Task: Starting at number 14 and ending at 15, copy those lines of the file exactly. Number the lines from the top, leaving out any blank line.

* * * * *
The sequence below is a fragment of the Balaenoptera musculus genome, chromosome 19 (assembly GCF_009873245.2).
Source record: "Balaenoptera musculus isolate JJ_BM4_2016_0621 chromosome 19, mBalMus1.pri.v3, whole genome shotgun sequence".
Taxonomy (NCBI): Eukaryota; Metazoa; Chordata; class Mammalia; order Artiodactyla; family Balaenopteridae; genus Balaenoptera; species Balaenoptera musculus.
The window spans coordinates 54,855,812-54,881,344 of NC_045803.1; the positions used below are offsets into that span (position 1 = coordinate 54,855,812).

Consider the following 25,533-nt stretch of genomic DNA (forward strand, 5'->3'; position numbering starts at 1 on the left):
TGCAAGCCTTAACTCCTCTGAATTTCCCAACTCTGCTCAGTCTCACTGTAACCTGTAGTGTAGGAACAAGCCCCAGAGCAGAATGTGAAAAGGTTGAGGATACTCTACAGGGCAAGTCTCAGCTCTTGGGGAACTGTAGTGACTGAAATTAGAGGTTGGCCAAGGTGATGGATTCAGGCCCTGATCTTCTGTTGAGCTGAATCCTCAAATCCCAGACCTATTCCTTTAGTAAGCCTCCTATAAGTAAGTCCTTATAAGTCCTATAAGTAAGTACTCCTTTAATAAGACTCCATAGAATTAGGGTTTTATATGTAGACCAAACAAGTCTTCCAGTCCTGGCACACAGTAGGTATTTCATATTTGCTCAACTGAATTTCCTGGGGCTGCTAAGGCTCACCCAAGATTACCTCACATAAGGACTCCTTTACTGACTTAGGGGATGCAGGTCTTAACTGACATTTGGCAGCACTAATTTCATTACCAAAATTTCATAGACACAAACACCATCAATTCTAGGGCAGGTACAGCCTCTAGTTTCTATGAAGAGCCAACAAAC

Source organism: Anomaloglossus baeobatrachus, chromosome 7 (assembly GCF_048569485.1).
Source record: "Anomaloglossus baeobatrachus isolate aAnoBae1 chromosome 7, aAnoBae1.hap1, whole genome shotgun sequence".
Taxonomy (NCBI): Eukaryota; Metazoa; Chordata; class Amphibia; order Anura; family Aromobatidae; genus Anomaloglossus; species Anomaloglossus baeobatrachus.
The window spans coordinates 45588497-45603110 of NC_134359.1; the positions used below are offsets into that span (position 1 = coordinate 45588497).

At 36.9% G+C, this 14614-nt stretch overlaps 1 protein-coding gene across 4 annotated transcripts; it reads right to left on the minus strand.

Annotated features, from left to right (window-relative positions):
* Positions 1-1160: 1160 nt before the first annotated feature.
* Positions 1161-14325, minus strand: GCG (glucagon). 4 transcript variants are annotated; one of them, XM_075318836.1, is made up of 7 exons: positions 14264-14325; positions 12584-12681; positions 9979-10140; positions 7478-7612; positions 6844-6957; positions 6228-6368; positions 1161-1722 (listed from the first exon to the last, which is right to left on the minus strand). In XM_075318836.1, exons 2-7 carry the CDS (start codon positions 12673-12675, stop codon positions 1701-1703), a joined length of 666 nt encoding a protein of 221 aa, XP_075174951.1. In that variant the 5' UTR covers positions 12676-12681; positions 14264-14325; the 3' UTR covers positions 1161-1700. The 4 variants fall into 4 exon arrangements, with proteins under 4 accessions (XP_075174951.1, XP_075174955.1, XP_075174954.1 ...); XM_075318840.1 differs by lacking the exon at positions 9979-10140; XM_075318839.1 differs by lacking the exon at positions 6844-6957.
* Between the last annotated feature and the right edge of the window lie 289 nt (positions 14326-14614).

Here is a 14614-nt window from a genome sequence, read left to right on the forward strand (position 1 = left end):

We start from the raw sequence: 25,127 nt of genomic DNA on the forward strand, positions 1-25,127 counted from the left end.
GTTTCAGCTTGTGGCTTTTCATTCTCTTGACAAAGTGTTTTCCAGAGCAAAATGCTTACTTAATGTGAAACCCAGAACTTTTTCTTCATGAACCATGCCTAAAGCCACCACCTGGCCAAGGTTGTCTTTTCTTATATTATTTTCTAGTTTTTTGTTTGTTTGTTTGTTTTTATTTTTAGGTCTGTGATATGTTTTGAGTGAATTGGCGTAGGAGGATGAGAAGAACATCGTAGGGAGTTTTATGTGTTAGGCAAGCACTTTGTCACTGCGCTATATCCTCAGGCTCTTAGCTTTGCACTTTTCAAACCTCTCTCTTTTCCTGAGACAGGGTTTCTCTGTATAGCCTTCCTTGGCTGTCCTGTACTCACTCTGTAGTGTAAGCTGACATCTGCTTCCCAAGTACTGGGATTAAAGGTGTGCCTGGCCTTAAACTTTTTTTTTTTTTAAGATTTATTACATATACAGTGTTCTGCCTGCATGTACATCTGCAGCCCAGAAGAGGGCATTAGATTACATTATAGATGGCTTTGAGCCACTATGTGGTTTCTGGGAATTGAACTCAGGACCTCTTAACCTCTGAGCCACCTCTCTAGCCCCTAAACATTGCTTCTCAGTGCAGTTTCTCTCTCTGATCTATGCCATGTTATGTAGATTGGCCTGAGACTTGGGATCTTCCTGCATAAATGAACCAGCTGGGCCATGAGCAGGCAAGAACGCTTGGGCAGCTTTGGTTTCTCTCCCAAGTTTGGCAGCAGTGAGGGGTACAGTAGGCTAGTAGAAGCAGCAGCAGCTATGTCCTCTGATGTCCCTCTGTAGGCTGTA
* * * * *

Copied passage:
* Positions 1161-14325, minus strand: GCG (glucagon). 4 transcript variants are annotated; one of them, XM_075318836.1, is made up of 7 exons: positions 14264-14325; positions 12584-12681; positions 9979-10140; positions 7478-7612; positions 6844-6957; positions 6228-6368; positions 1161-1722 (listed from the first exon to the last, which is right to left on the minus strand). In XM_075318836.1, exons 2-7 carry the CDS (start codon positions 12673-12675, stop codon positions 1701-1703), a joined length of 666 nt encoding a protein of 221 aa, XP_075174951.1. In that variant the 5' UTR covers positions 12676-12681; positions 14264-14325; the 3' UTR covers positions 1161-1700. The 4 variants fall into 4 exon arrangements, with proteins under 4 accessions (XP_075174951.1, XP_075174955.1, XP_075174954.1 ...); XM_075318840.1 differs by lacking the exon at positions 9979-10140; XM_075318839.1 differs by lacking the exon at positions 6844-6957.
* Between the last annotated feature and the right edge of the window lie 289 nt (positions 14326-14614).